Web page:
“We just confiscate the knives and give ‘em back to them because a lot of people don’t know what the law is.”

Stephanie Ekey, sophomore at Georgia State, thinks the library should have cameras on the upper floors. She also said she thinks with the recent string of crime on or near campus, GSUPD should step up their game in protecting Georgia State students, faculty and staff

“Students pay a lot of money to come to Georgia State and use its facilities, and the fact that half of our library is pretty much unmonitored is disappointing,” Ekey said.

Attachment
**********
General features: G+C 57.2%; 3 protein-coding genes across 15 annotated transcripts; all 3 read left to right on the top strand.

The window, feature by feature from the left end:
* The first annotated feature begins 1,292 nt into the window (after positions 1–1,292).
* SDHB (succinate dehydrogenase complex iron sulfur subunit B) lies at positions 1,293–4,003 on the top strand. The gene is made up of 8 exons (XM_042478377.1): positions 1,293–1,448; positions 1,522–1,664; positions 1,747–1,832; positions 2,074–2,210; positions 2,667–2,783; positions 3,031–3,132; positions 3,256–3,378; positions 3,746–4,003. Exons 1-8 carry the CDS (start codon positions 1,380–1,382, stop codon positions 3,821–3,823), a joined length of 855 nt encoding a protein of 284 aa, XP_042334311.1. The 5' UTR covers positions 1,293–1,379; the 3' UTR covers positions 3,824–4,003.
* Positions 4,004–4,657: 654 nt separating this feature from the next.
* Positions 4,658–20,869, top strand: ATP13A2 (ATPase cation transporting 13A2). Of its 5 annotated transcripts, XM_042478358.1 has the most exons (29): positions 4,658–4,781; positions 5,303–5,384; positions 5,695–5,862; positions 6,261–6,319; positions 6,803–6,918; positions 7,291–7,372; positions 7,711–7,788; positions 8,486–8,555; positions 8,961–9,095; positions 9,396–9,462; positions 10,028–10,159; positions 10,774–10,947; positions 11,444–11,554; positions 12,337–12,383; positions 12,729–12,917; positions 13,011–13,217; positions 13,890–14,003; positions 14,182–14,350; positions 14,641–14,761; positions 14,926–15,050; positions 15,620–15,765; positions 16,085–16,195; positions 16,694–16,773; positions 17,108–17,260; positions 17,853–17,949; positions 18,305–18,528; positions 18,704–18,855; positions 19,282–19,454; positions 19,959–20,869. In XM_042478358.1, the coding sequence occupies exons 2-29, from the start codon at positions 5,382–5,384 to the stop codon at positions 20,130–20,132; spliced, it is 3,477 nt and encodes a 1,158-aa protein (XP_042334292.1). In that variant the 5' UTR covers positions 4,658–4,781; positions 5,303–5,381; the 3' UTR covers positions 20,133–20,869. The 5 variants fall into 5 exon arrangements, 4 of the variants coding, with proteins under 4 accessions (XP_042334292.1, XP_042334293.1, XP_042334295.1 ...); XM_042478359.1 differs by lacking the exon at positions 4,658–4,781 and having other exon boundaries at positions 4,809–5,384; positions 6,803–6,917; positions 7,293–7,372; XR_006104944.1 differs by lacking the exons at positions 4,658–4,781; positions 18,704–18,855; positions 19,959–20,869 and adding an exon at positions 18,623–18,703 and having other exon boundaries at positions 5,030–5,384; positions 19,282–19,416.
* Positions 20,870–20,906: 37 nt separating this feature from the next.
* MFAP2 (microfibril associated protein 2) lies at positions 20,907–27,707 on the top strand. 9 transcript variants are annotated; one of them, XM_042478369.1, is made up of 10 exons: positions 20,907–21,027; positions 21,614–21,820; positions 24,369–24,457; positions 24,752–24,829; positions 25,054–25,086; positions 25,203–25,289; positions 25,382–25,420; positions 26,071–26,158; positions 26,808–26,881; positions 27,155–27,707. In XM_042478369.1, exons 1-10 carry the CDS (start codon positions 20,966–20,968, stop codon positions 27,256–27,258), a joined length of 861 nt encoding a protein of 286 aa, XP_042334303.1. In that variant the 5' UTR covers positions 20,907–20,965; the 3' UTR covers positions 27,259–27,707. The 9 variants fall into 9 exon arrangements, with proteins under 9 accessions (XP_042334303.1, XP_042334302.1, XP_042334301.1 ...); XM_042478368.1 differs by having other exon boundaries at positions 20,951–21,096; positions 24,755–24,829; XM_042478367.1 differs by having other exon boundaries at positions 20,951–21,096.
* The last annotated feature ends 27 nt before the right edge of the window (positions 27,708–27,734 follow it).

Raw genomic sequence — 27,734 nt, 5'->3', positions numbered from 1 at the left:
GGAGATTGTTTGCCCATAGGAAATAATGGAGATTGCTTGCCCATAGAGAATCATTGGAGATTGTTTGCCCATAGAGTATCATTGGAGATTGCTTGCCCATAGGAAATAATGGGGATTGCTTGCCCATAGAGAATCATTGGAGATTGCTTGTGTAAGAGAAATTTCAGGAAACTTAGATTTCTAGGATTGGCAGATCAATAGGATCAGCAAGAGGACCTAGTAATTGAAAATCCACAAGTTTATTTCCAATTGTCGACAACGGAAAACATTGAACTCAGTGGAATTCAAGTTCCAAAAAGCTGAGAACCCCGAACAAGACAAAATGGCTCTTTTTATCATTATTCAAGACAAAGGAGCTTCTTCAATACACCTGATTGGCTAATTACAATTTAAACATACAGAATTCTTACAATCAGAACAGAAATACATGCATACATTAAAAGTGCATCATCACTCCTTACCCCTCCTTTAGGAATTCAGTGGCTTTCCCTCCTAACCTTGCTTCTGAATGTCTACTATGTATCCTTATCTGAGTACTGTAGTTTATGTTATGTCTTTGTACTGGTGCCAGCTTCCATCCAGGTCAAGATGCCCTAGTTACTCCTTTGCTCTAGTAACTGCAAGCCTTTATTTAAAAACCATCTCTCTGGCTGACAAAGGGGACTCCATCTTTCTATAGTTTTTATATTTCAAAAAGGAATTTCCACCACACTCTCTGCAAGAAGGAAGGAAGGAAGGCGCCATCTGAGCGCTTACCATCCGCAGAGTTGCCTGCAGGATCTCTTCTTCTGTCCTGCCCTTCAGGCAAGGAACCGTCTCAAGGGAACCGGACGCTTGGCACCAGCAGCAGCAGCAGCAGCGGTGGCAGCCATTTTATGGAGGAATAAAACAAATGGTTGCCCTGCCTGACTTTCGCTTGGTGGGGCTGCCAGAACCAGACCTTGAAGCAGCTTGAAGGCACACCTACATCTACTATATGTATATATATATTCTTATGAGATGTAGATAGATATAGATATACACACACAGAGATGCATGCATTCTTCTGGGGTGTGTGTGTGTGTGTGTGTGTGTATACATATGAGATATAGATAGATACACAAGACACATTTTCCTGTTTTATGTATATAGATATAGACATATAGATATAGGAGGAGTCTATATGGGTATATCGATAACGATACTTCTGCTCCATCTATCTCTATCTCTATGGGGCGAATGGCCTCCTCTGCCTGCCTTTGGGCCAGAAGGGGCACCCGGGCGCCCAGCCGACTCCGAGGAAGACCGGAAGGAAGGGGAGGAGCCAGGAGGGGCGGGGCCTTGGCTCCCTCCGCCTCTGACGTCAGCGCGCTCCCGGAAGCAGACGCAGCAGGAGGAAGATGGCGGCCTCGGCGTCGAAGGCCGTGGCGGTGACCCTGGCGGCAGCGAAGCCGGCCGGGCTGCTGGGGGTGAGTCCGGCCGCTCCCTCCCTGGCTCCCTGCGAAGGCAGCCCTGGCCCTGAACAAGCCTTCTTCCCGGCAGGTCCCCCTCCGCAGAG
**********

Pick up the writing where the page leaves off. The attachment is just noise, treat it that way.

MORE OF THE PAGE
Acting GSUPD Carlton Chief Mullis said the cameras on the upper floors are on a “wish-list” budget, which includes installing cameras, pricing, and a one-time licensing fee of about $125 for each camera. He also said cameras inside the library would cost up to $2,000, and the exterior cameras up to $5,000.

“The cameras are near the library entrances, the stairwells and lower level exits,” Mullis said.
“The license is a one time fee for all cameras, and we have about fifty cameras [in the library].”

Mullis also said the upper floor cameras installation process involves installation of cables throughout the university infrastructure and IT rooms, along with paying licensing fees for each camera.

Mullis previously told The Signal the outer camera system upgrades would be finished by the end of February, but placing cameras on all library floors have yet to be determined.